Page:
When I started thinking last night about my review of The Canal, I was pondering whether I could really capture the spirit of the the movie’s slow disintegration of reality without delving deep into spoiler territory. See, there’s this sad faced Irish film archivist, played by a guy I had never heard of before a couple of years ago, but who plays an oppressed Jew in The Man in the High Castle and also the Watcher-equivalent in the Charmed reboot, and so basically he’s all over TV now, reliably playing the same sad faced character type (although to be fair the meat behind each of the characters is substantially different). And he learns that his house was the scene of a sensationally grisly century-old murder the same week he receives an emotional shock, which sends him into a haunted (whether literally or metaphorically is at the heart of what the movie is about) downward spiral.
It’s basically treading the same ground as Paranormal Activity, except if it’s not found footage so much as an external camera recording the guy creating the footage, and if it were crossed with a crime drama. Which, that’s not a “crossed with” I personally have seen before, and it’s fair enough. Only, while I was back at the beginning of the first paragraph thinking about how to explain all that in non-spoiler fashion, I came to an unexpected realization, which I can only explain by for sure getting into spoilers: it is that I don’t actually care about any of that, because of a critical flaw at the heart of the film’s conceit.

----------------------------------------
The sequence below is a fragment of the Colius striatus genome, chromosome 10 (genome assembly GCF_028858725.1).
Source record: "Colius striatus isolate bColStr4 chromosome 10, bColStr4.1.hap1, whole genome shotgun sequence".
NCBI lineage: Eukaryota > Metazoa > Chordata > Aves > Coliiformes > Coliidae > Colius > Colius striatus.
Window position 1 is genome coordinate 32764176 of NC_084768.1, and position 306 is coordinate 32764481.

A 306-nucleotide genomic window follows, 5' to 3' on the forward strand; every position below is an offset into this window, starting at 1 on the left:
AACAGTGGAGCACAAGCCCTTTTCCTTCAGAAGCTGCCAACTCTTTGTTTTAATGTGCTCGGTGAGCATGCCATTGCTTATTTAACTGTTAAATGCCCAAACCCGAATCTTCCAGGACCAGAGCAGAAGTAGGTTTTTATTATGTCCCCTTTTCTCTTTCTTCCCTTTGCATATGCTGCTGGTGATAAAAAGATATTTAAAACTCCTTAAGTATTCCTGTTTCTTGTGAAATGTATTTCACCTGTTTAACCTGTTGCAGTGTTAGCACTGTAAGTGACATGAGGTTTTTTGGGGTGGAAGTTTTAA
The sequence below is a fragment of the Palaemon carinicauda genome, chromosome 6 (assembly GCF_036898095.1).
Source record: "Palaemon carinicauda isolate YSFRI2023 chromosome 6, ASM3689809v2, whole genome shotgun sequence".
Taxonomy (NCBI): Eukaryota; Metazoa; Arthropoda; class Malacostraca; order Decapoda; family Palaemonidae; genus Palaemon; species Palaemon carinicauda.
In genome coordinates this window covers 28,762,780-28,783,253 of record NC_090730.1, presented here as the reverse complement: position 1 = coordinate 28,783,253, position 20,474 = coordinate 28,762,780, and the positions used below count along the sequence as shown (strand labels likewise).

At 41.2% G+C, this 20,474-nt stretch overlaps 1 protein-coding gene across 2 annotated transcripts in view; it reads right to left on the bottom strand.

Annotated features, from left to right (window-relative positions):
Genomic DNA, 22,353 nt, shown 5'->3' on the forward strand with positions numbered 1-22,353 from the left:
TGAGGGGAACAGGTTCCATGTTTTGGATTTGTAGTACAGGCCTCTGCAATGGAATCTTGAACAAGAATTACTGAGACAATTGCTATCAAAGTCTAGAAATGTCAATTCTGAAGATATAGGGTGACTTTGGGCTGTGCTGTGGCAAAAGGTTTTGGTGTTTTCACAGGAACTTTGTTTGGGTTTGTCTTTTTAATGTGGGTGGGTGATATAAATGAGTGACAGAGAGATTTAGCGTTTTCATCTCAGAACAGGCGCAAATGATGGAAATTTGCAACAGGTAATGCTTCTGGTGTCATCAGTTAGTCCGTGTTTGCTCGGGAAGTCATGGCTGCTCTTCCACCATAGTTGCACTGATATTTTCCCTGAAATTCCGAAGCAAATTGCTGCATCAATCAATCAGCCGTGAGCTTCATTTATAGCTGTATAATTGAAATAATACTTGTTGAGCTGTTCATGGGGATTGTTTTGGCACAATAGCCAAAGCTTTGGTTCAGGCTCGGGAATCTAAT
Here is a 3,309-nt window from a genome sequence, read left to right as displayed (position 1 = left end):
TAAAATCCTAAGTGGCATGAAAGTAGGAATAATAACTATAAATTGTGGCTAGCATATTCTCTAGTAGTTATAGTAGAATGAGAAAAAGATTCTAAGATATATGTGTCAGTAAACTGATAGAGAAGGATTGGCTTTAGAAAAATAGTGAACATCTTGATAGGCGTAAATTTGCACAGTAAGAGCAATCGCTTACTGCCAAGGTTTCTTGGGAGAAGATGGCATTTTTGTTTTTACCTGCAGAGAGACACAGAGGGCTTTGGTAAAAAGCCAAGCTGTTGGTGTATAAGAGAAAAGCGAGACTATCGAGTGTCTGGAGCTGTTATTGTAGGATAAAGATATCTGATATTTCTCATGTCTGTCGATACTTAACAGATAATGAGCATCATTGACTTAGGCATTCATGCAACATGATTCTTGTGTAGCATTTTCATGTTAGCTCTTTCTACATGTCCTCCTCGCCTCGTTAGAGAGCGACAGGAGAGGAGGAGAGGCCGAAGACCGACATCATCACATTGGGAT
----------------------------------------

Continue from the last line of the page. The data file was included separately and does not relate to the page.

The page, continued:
Thusly, a spoiler space break.
I scrolled to the tail end of my watch list on Shudder last night, because it’s been a minute or three since I watched anything there that wasn’t hosted by Joe Bob Briggs. The movie at the end was conveniently short (since I was halfway thinking about going to sleep early instead) and in English (since I wanted to get my outstanding review handled before the plot got very busy), so perfect placement, and thusly did I watch Sweet, Sweet Lonely Girl, which is one of those recent modern movies with a heavy ’70s aesthetic. Check the poster to your right, for example.
Despite the 20th C gothic setting, which is teenager gets away from her creepy stepdad by taking a summer job as caretaker for her mother’s shut-in sister who lives in a big empty house but refuses to leave her bedroom or for that matter even open the door to be seen by anyone due to agoraphobia and also she has a heart condition, despite all those horror movie trappings, this easily could have been mistaken for an awkward teen lesbian coming of age art film. Because there’s the alluring raven haired beauty at the grocery store, and wait, she’s interested in me, the quiet shy wallflower, as a person? And she’s a free spirit who doesn’t wear a bra when changing clothes into the flapper gear in the basement of the big empty house? And she’s maybe interested in me as more than just a person?
But this is a horror movie, and the shut-in aunt is downright creepy, and long story short there’s more going on than coming of age, and for that matter more going on than a plausibly haunted 20th C gothic empty old house. But like indie arthouse flicks in general, it is definitely more concerned with mood and atmosphere than it is with plot, and the result is I’m not entirely sure whether I was satisfied or not.
But I think so. The final shot of the movie does a lot of heavy lifting, is all I’m saying.